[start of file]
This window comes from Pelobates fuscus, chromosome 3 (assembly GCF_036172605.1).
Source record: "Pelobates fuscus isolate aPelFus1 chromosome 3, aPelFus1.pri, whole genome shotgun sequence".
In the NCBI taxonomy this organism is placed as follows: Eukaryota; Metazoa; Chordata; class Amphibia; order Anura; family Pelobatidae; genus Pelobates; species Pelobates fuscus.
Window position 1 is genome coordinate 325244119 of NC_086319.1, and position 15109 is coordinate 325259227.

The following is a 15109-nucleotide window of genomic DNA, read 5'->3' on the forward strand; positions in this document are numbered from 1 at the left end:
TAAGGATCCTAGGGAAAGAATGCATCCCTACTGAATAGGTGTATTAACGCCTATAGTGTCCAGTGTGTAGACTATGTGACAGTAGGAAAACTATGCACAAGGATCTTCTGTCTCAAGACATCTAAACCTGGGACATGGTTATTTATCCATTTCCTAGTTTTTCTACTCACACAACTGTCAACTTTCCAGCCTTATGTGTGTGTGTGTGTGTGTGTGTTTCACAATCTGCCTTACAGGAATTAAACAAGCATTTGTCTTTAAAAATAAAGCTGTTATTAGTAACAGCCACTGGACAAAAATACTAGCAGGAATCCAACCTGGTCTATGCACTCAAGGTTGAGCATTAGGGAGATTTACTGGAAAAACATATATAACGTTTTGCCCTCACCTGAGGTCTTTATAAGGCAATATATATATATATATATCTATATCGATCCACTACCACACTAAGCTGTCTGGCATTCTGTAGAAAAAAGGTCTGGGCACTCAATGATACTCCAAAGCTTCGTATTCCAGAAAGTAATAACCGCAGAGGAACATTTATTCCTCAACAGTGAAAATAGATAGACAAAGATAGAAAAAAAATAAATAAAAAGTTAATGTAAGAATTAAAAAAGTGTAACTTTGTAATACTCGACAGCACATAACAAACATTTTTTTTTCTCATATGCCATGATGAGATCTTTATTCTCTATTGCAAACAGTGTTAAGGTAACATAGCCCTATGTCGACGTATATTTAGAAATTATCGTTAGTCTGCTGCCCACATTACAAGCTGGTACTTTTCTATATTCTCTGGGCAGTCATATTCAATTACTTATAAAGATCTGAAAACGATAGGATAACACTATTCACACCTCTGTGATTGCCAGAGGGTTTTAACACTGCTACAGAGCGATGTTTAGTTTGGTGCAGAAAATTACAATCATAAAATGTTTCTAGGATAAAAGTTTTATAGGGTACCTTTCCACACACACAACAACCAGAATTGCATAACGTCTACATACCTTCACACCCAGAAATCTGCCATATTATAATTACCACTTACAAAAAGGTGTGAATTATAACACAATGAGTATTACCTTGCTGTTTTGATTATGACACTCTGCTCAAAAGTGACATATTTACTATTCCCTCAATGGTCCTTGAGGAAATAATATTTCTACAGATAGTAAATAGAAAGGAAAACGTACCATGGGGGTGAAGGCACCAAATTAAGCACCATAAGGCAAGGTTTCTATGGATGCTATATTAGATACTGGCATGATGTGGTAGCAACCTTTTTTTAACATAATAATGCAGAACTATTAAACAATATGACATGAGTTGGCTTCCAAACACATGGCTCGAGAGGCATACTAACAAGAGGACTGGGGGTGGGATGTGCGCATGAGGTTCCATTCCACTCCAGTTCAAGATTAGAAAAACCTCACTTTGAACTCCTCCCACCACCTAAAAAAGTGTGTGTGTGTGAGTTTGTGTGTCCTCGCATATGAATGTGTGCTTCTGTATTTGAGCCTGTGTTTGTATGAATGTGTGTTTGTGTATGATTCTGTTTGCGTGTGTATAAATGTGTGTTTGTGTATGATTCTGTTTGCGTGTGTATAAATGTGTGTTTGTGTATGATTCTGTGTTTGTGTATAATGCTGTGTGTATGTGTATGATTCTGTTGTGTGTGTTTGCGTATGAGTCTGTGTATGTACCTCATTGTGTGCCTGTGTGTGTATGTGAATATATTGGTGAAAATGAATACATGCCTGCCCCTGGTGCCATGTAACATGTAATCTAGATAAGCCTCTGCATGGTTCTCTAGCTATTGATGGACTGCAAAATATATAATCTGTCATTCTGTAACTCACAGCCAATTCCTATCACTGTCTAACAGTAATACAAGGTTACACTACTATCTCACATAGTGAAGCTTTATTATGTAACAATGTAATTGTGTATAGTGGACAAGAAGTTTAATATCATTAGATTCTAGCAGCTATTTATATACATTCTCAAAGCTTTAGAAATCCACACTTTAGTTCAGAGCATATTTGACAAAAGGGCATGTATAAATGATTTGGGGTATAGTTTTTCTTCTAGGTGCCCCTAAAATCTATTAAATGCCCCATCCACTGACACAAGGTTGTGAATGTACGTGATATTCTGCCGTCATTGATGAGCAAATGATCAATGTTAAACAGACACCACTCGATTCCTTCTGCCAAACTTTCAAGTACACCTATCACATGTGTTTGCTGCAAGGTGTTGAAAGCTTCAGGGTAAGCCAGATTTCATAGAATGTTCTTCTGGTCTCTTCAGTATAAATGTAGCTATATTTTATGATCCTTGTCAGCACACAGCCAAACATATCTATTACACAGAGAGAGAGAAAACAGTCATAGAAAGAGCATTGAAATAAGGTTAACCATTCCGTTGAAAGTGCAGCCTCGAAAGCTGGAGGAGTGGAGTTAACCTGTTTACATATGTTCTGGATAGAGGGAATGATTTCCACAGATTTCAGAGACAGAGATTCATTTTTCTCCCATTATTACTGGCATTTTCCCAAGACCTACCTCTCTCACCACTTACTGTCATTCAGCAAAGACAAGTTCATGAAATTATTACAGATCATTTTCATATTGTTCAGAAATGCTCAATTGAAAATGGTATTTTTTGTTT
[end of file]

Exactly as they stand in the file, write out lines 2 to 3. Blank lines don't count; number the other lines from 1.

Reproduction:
Source record: "Pelobates fuscus isolate aPelFus1 chromosome 3, aPelFus1.pri, whole genome shotgun sequence".
In the NCBI taxonomy this organism is placed as follows: Eukaryota; Metazoa; Chordata; class Amphibia; order Anura; family Pelobatidae; genus Pelobates; species Pelobates fuscus.